Live Arts Maryland's season-closing production of "The Music Man" at Maryland Hall brought a pre-World War I small town to life with skilled musical direction and several memorable vocal performances. Music director J. Ernest Green led the Annapolis Chorale, Annapolis Chamber Orchestra and cast members in the April 29-30 weekend performances of the musical, set in 1912, which sees a traveling salesman/con man change his ways. Composer-lyricist Meredith Willson's musical tale won the 1958 Tony Award for best musical, somehow besting Leonard Bernstein's "West Side Story" that year to place Willson at the top of Broadway composers.
FEATURES
By Mary Carole McCauley and Mary Carole McCauley,mary.mccauley@baltsun.com | June 7, 2009
It's unlikely that you'll see the Lincoln Memorial when the 63rd annual Tony Awards are broadcast tonight. Chances are, the Supreme Court will be nowhere in sight. But Washington is nonetheless going to Broadway's annual celebration of live theater in a big way. Three shows that were born or took shape in the nation's capital are contending for little golden statuettes. Next to Normal, which is nominated for best musical, and 33 Variations, which is up for best play, both were shaped at Arena Stage.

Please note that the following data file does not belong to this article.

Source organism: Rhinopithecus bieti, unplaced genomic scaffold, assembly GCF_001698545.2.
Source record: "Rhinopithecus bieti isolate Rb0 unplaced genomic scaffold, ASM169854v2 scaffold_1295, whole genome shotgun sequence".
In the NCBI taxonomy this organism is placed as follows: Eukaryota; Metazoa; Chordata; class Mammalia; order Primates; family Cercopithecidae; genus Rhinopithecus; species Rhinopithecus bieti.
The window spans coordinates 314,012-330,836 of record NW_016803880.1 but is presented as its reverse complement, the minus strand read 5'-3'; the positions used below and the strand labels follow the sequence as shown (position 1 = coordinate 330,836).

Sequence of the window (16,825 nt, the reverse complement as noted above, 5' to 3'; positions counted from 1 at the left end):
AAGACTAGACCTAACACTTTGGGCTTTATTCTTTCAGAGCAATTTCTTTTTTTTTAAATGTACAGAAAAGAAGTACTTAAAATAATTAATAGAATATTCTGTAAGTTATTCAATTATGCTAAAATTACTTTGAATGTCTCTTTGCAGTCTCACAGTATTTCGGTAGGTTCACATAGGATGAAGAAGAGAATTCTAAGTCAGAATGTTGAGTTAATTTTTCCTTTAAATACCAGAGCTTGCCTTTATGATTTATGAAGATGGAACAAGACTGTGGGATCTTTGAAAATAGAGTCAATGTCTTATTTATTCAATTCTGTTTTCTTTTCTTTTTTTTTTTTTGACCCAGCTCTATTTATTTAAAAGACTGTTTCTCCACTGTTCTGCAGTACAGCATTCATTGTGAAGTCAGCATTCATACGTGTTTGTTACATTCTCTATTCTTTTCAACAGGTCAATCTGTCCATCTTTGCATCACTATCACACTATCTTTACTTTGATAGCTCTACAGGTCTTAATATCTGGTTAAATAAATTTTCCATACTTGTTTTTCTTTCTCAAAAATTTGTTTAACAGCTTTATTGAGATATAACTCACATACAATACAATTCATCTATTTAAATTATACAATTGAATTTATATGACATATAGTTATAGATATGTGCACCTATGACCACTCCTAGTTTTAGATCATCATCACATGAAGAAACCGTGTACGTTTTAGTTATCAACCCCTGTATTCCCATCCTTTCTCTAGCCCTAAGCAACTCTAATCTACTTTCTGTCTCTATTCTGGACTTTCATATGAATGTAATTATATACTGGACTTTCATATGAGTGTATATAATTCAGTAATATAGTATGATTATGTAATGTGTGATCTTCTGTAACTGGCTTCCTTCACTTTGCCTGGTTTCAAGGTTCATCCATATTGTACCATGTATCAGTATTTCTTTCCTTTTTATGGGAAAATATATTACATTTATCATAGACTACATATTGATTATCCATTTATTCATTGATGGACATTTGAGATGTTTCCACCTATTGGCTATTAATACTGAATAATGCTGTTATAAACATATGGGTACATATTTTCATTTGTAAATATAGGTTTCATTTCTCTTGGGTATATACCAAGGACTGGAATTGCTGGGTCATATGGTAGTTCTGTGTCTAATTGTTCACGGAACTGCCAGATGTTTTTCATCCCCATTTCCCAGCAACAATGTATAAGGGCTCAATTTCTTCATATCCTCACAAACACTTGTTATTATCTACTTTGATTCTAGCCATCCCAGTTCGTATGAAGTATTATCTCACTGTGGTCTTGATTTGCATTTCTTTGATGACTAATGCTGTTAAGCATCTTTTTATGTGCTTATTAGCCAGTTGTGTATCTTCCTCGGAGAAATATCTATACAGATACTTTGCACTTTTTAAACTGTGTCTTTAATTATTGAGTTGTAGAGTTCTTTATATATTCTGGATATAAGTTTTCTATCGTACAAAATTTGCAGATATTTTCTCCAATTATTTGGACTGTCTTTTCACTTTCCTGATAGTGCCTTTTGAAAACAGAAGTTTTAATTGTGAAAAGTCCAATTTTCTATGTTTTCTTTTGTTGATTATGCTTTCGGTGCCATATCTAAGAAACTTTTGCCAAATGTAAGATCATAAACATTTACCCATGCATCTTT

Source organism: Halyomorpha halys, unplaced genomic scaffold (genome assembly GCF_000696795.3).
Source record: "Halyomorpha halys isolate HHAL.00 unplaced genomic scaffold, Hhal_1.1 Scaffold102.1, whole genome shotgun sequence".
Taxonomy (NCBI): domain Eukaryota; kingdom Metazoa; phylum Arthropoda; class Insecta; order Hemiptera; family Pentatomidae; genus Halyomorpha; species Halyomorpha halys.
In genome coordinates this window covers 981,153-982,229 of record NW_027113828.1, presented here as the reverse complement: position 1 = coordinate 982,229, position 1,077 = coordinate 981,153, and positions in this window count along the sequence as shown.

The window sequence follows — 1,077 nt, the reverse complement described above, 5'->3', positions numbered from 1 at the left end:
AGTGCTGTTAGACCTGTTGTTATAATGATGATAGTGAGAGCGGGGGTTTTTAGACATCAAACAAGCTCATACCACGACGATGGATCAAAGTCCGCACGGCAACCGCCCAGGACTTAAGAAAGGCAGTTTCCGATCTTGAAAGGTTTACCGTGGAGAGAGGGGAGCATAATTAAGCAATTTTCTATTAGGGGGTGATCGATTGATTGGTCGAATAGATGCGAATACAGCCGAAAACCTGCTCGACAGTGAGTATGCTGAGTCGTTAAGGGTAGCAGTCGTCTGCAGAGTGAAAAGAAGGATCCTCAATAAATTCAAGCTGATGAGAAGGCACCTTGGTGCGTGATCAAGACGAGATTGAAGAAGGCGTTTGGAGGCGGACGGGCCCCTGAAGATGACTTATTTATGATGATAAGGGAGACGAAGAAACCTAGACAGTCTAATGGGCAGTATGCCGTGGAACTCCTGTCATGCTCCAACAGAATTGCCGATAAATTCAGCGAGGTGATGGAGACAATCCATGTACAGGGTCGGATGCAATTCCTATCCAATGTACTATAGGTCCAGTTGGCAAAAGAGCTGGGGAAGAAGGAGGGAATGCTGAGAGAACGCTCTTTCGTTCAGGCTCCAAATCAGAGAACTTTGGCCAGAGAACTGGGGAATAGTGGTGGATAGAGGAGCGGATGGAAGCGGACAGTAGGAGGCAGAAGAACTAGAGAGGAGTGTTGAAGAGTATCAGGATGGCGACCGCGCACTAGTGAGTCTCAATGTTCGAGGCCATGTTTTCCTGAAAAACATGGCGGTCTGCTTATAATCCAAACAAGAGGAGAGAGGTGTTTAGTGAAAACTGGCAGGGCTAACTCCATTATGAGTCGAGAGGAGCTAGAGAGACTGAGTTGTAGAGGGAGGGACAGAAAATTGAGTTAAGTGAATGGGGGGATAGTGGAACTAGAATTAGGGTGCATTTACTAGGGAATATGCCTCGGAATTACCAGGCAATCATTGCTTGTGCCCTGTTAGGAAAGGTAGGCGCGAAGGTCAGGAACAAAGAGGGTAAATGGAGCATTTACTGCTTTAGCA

NEWS
By From Baltimore Sun news services | September 12, 2008
Rapper Kanye West arrested after dust-up with photographer at LAX Police say they have arrested Kanye West at Los Angeles International Airport on suspicion of vandalism after an altercation with a photographer. An airport spokesman says police also arrested West's bodyguard shortly before 8 a.m. yesterday. Airport spokesman Marshall Lowe says early reports are that West got into an altercation with a commercial photographer, and a camera valued at more than $10,000 was broken. The incident happened before West and his bodyguard, who was not identified, went into a security checkpoint at the airport.
NEWS
June 8, 1998